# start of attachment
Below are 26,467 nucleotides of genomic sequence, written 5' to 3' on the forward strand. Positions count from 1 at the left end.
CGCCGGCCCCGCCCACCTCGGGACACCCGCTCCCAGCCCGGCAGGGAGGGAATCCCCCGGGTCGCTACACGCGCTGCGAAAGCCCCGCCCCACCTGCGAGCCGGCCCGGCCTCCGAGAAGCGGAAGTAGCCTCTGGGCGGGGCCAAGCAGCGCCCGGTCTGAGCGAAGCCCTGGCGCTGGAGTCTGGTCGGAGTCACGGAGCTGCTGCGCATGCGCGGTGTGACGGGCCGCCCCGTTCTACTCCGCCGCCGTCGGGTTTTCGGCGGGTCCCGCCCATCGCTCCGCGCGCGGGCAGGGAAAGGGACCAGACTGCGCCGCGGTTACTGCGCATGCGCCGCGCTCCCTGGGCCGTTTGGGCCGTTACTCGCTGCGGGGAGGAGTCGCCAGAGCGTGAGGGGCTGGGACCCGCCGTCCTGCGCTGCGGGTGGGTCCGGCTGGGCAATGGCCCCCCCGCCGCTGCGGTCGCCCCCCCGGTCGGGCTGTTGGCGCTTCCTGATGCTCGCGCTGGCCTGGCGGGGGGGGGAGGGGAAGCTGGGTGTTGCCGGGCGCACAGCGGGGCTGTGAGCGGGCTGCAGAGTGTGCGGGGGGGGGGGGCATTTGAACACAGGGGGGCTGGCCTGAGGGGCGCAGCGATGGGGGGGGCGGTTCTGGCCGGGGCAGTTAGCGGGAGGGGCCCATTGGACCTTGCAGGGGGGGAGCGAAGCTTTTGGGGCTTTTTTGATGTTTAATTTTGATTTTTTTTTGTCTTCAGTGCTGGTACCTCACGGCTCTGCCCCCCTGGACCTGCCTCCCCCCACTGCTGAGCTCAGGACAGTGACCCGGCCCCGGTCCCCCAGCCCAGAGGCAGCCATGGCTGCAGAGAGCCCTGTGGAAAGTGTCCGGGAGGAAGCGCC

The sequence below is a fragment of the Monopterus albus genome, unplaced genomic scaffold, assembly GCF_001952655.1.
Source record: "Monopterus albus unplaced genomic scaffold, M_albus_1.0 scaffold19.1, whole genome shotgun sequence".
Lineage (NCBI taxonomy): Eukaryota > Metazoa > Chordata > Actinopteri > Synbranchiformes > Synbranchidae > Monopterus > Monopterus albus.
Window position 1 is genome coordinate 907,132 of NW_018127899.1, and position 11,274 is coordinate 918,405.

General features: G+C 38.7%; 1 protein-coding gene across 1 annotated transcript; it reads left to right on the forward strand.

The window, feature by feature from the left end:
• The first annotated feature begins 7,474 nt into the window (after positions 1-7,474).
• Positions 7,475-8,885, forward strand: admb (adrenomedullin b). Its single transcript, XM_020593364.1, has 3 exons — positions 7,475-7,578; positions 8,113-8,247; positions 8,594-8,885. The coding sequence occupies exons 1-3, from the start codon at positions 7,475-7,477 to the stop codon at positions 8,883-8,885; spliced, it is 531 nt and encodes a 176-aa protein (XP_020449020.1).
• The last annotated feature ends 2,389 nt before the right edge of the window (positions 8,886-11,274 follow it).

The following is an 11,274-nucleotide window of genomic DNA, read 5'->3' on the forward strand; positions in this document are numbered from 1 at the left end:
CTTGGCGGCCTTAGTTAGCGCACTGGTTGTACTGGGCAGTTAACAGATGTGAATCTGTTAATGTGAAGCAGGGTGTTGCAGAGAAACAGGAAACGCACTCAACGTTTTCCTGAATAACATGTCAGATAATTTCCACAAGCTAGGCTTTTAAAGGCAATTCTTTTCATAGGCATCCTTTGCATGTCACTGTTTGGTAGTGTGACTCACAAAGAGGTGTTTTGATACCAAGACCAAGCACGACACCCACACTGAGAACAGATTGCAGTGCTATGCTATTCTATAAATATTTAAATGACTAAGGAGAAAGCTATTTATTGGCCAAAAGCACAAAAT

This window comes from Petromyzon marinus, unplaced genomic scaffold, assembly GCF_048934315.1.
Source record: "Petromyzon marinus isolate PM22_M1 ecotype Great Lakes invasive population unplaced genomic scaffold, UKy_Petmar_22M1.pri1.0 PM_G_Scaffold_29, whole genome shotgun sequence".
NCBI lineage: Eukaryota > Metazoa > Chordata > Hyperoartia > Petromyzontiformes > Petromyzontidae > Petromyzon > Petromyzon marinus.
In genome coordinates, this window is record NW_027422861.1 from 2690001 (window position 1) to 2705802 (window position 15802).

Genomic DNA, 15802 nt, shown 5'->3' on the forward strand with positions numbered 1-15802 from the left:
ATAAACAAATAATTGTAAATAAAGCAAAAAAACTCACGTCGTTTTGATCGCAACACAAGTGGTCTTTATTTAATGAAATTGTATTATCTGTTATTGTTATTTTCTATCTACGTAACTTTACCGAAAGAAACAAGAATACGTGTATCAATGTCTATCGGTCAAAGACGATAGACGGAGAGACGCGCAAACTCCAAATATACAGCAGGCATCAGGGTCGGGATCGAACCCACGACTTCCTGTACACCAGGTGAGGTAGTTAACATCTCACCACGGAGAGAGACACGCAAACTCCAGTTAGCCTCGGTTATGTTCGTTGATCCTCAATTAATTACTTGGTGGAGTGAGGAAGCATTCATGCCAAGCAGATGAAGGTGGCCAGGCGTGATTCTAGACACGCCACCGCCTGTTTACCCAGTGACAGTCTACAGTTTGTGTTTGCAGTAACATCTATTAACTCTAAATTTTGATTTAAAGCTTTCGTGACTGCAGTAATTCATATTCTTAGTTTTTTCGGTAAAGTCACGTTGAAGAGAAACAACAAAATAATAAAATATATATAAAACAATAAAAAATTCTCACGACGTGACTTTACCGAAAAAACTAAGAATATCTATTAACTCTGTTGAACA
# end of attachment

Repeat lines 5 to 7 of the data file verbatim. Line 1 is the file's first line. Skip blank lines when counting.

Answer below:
Lineage (NCBI taxonomy): Eukaryota > Metazoa > Chordata > Actinopteri > Synbranchiformes > Synbranchidae > Monopterus > Monopterus albus.
Window position 1 is genome coordinate 907,132 of NW_018127899.1, and position 11,274 is coordinate 918,405.

General features: G+C 38.7%; 1 protein-coding gene across 1 annotated transcript; it reads left to right on the forward strand.